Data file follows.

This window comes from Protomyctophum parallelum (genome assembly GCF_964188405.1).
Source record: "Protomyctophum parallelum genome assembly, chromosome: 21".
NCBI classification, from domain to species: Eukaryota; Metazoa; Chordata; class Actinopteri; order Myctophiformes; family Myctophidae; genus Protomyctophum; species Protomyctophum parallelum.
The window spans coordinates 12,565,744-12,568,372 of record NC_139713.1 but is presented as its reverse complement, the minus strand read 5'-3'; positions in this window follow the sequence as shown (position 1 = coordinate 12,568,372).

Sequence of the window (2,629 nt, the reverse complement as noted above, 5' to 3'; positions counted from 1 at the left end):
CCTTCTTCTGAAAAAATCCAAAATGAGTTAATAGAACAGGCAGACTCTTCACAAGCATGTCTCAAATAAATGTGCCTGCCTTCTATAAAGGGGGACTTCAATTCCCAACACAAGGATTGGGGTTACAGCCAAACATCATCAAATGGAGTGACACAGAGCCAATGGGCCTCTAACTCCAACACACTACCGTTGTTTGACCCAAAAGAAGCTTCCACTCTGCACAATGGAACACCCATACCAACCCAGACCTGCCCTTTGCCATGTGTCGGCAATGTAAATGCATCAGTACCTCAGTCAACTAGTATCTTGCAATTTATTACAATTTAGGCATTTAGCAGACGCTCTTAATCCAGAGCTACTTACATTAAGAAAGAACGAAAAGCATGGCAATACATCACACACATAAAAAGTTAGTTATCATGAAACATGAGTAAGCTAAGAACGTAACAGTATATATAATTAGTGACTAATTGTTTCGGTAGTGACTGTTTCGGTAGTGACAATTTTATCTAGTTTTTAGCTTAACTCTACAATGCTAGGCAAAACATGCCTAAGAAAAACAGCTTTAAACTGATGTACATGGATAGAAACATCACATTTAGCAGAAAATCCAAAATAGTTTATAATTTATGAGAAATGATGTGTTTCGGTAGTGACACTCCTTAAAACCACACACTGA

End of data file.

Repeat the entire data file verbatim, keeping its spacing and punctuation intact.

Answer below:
This window comes from Protomyctophum parallelum (genome assembly GCF_964188405.1).
Source record: "Protomyctophum parallelum genome assembly, chromosome: 21".
NCBI classification, from domain to species: Eukaryota; Metazoa; Chordata; class Actinopteri; order Myctophiformes; family Myctophidae; genus Protomyctophum; species Protomyctophum parallelum.
The window spans coordinates 12,565,744-12,568,372 of record NC_139713.1 but is presented as its reverse complement, the minus strand read 5'-3'; positions in this window follow the sequence as shown (position 1 = coordinate 12,568,372).

Sequence of the window (2,629 nt, the reverse complement as noted above, 5' to 3'; positions counted from 1 at the left end):
CCTTCTTCTGAAAAAATCCAAAATGAGTTAATAGAACAGGCAGACTCTTCACAAGCATGTCTCAAATAAATGTGCCTGCCTTCTATAAAGGGGGACTTCAATTCCCAACACAAGGATTGGGGTTACAGCCAAACATCATCAAATGGAGTGACACAGAGCCAATGGGCCTCTAACTCCAACACACTACCGTTGTTTGACCCAAAAGAAGCTTCCACTCTGCACAATGGAACACCCATACCAACCCAGACCTGCCCTTTGCCATGTGTCGGCAATGTAAATGCATCAGTACCTCAGTCAACTAGTATCTTGCAATTTATTACAATTTAGGCATTTAGCAGACGCTCTTAATCCAGAGCTACTTACATTAAGAAAGAACGAAAAGCATGGCAATACATCACACACATAAAAAGTTAGTTATCATGAAACATGAGTAAGCTAAGAACGTAACAGTATATATAATTAGTGACTAATTGTTTCGGTAGTGACTGTTTCGGTAGTGACAATTTTATCTAGTTTTTAGCTTAACTCTACAATGCTAGGCAAAACATGCCTAAGAAAAACAGCTTTAAACTGATGTACATGGATAGAAACATCACATTTAGCAGAAAATCCAAAATAGTTTATAATTTATGAGAAATGATGTGTTTCGGTAGTGACACTCCTTAAAACCACACACTGA